March 30, 2007
It has been a busy week. A good week, as far as the sum total goes . . . but an eventful week, for sure. The week of the lions. I hope to elaborate more on this when I snatch a few writing minutes this weekend. But for now, the occasion of seeing the sunset [recent days have prevented even this], more than merits its own post, I believe. You can be the judge, but I suspect that this shot will make up for my lack of posts this week . . .
March 25, 2007
It was a moment that froze itself in my memory—a still frame of sorts, marked in its exquisitely ordinary coming about.
The sun was blazing, but nearing its late afternoon waning point, as I walked to the neighboring compound. My intention was to meet up with Purity on the way, as I knew she was planning to attend my Women’s Study that evening.
Getting to the village itself, I instead began to search for her home, not knowing yet which was her house. I did know, however, that my three pupils had come to the village with her, for a Sunday afternoon visit; this knowledge made me suspect that it would not be terribly difficult to find them. My suspicion was correct.
Spotting a small congregation of brown heads, I shielded my eyes to get a better look; then I smiled to myself as I headed towards the telltale crowd of curious children. Sure enough, I soon also spotted three very blond heads in their midst.
But then I realized what was happening, and I was stopped short in pleasant amazement: There stood my nine-year-old young charge patiently teaching “Into My Heart,” in sign language, to all the village children. These youngsters, from two years of age on up to twelve, were all painstakingly copying her motions and repeating each word she dictated.
Catching sight of me then, Eva summoned me over to help [though I was thrilled to notice that she knew it perfectly, after only 2 days of us working on it during our school day lessons!]. She wanted me to sing it, being too shy herself to sing out loud for them all. So I sang and signed, to a chorus of heavily accented echoes, as the sun set over the river behind us.
From the mouths of babes . . .
Strange how the most memorable moments of learning, in my life, have often come about outside of [and perhaps in spite of] all my school day plannings and lesson preparations.
March 21, 2007
March 19, 2007
March 14, 2007
If I had ever labored under illusions of any real scientific giftedness, I would have probably aspired to be an astronomer. But I had no such illusions and so no such aspirations. I did, however, pursue as much knowledge about astronomy as I could justify in my undergraduate studies.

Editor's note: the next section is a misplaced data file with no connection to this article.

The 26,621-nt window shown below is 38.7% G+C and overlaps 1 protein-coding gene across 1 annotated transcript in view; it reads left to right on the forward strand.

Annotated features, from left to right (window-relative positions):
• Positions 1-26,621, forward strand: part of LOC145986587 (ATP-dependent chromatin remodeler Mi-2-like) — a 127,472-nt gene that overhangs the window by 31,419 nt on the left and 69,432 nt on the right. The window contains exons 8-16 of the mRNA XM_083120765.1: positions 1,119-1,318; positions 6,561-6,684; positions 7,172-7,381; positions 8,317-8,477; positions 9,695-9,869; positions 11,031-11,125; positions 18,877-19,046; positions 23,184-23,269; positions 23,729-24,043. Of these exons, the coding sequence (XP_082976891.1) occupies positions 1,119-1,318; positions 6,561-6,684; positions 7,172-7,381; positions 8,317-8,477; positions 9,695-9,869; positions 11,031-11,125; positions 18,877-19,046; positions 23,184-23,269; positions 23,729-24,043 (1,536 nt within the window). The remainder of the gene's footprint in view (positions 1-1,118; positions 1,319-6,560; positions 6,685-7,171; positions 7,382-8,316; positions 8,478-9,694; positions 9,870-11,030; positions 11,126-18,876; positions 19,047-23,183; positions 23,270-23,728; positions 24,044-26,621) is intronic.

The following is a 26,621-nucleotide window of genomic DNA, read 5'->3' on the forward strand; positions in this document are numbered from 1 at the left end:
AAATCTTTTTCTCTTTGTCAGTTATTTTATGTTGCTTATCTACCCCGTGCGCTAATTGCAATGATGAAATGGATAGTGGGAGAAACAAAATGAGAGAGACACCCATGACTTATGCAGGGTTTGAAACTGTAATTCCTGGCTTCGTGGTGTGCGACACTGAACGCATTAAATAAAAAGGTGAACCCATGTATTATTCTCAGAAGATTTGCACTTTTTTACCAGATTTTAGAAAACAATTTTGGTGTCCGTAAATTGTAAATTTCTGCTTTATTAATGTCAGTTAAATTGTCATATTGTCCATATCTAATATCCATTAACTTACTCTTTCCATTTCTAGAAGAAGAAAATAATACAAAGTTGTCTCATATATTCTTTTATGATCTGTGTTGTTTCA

And so it was with great delight that I finally did something I have been meaning to do since before arriving in this hemisphere several months ago: I studied the proper constellations and then located my first of the constellations visible only from this part of the world: The Southern Cross. It is a small but distinct diamond that can be found closer to the horizon in a line that runs diagonal to Orion’s left shoulder.
I should also confess that I was ignorantly surprised that Orion was easily visible here—I guess since I was so familiar with his distinctive presence, I thought he was a more northern constellation . . .
Also of interest to me here has been the brilliant presence of Venus each clear night—she shines brightly well before other stars show their nocturnal faces. And my youngest pupil has an inexplicable but quite delightful name for this planet; she is always quick to point out “The Fairy Star” when she appears :-)
March 13, 2007
March 8, 2007
March 5, 2007
It occurred to me today that I may have hit a point of no return, after which I will never be able to return to the confines of a “normal” school curriculum–I am falling in love with the freedom of my schoolhouse setting. This afternoon we went on a bug walk, thanks to a day of being a bit ahead of schedule with our day’s goals. Armed with only a blank notebook and pencil, we took off on a makeshift path through the grasses behind the schoolhouse. We first experimented with “owl ears,” a trick I learned back when I was the Nature Teacher for summer camp; by imitiating the shape of owl’s super-ears, cupping your hands behind your ears, you can noticeably improve your ability to hear the sounds around you. This makes for great fun when you close your eyes and see how many different animal sounds you can pick out as you listen.
Then it was time for tracking “bugs,” just open to seeing what we could find. I told them, as an intro, of the man I met in the jungles of Ecuador, whose house was filled with jars of brand new species of bugs. He lived so deep in the jungle that the village was only accessible via plane. After our Cessna landed on the strip, he greeted us and proudly showed off all the insects that he had been classifying over the years. After each discovery, he would report his findings to the insect experts [I'm afraid I forget who this was], who would confirm if it was truly an as-of-yet undiscovered variety. It turns out that there are in fact a great many creatures, especially out in such remote areas, that are still waiting to be “discovered” and properly classified.
Admittedly, my crew this afternoon had no such aspirations ☺ We did, however, happily observe several interesting insects and butterflies. Carefully sketching them and noting colors, size, and such, we eventually returned back to the school. A book of the insects of Rhodesia in our library allows for reasonable accuracy in pinpointing the species.
And so the first entry of hopefully many future Bushwalks is now carefully noted in our “Bushwalk Journal!”